It took me all day but I wrote 376 words which did not entirely suck.

Given that I haven’t been able to manage fiction at all for months, I am calling this a victory.

Also my motley lot of survivors have a completely reasonable reason for surviving the Mysterious Disappearance.

They’re all in prison.

As prisoners.

Or guards.

They’re all locked in together behind the sturdiest doors on the whole station.


I like it.



Motherhood = Pain

My friend Miranda has told me that I am the greatest example of maternal fortitude she has ever seen, because once she walked in to see me sleeping on the couch with my two-year-old lying on top of me, repeatedly kicking me in the head, and I refused to wake up.

Well, yeah. I needed that nap. I wasn’t getting up for anything.

It’s something they don’t mention to prospective mothers much, if at all. You get warnings and lots of jovial comments about ‘oh, you’re going to be so tired!’ because sleep deprivation isn’t a form of torture or anything. You get plenty of warnings about labour, like, way more warnings than you ever wanted because no new mother needs to know exactly how many things can go hideously wrong, she’s freaked out enough. Tantrums, baby illnesses, yep, all covered.

You know what nobody ever, ever mentioned to me?

You spend the first few years of your child’s life with them beating you up.

Seriously. First with the babies it’s eye-gouging, hair-yanking and getting that soft little skull slammed into your face repeatedly. (It’s not that soft. Really.) Then they get bigger and learn to punch and kick and flail and bite and all sorts of super fun stuff that you can’t stop them from doing no matter how much you say ‘no’ because they’re toddlers and they have no impulse control and will hit you without thinking it through.

I’ve been kicked and smacked in the face, the teeth, the boob, the stomach, and all sorts of other places. She’s bludgeoned my husband’s testicles so often that we’re starting to wonder if she’s trying to say she doesn’t want a baby sister. And while it’s been on purpose a few times, much more often it’s just a by-product of Random Angry Flailing or attempts to get my attention by someone who doesn’t yet understand the difference between a gentle poke and a ringing slap.

So two things –

One: If you are writing a small child, like two to four, and you’ve never had to handle one? They’re not as helpless as you think. They wriggle like eels, kick like tiny mules, scream like air-raid sirens and are almost as accomplished as cats at escape-artistry. If you want to hold onto a toddler who’s really fighting hard, you want to wrap them in a blanket or put them in a bag or something because suddenly they’ll have eight limbs and no spine and… well, take a very large cat and try to stuff it into a pillow-case. Like that, but with fewer claws and a much stronger punch. And it hurts when they hit you – remember, they’re much stronger for their size than you are!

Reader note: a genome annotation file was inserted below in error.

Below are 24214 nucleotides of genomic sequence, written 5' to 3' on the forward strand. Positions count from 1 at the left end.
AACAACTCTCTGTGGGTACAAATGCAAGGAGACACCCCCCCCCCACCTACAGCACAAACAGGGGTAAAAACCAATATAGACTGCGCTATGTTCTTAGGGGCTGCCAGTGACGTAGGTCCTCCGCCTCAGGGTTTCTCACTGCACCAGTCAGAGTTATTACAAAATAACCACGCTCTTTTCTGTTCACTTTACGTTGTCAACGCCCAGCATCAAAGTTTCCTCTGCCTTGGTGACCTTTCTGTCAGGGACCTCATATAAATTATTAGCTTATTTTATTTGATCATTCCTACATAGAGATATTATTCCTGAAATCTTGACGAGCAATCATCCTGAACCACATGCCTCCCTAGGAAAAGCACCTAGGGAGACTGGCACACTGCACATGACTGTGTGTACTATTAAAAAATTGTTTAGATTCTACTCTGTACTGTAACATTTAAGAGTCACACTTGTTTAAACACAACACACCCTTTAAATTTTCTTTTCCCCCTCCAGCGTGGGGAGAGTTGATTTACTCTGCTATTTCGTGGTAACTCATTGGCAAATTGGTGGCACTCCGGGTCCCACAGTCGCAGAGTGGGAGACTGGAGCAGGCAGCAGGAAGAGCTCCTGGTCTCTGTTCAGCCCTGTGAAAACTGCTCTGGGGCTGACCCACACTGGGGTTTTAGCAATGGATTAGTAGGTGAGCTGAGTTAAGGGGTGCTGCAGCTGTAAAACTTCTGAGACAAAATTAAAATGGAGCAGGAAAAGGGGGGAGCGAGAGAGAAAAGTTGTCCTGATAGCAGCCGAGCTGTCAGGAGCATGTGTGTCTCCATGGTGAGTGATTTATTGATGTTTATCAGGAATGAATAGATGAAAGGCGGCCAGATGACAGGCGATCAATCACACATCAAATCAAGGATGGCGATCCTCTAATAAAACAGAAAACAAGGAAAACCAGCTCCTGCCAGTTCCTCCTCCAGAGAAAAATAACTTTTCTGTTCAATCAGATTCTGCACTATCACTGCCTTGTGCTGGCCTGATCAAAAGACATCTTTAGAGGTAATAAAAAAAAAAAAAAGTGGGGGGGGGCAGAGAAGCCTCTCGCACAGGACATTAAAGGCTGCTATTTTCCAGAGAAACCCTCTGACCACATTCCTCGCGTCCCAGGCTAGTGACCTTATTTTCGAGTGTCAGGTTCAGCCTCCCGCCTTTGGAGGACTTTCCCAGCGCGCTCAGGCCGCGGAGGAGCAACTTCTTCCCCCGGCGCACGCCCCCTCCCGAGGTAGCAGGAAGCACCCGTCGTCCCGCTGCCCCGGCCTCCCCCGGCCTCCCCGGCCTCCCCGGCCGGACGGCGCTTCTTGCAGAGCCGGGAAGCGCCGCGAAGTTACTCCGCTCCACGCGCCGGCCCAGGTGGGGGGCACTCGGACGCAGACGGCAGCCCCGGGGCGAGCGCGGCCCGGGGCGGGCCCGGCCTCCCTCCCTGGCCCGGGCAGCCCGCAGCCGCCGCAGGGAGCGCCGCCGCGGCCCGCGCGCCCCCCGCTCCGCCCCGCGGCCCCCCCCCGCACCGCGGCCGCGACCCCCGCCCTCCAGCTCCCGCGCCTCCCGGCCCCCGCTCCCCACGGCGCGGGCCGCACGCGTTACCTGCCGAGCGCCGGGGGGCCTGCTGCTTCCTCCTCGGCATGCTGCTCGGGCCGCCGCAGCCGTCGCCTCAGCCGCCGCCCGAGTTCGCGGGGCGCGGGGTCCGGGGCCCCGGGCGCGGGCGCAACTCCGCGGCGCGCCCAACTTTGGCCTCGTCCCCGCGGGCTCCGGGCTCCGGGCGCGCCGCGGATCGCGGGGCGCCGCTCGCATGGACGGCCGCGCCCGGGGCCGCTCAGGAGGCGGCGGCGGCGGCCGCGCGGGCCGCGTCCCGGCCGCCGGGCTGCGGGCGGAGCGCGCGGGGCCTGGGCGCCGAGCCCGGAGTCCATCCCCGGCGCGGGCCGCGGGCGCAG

Two: If you ever wonder why mothers take so much crap from their kids, remember this. I have taken more physical abuse from my daughter in nearly three years than I did during the entirety of a bullying-heavy school experience, and I still adore her and would do anything for her. I suspect some kind of evolutionary fail-safe is involved to the tune of ‘offspring = love, do not murder’ that completely overrides any sense of self-preservation, and I have no reason to believe that it’s going to shut off when she becomes a sullen teenager. Mothers get pretty inured to this stuff is my point, I guess. It’s not any kind of impulse to martyrdom, it really does stop bothering you after a while. So any mother of one or more children (assuming she’s been caring for them herself, not passing them off to a nanny or something) probably isn’t going to collapse sobbing if she gets hit because OMG physical violence is so completely outside her experience.

It’s not. It’s really, really, really not. She can of course collapse sobbing because she got hit really hard in the stomach or because she is being attacked by a scary person or whatever, there are a ton of valid reasons, but she is not a fragile flower who’s never been struck before. So be aware of that.


I Would Make A Terrible Fictional Character

I have hurt myself again. I’m not really sure how – I was just walking along and there was stabbing pain in my ankle again. Hypermobility means that this happens, and I’m mostly used to it.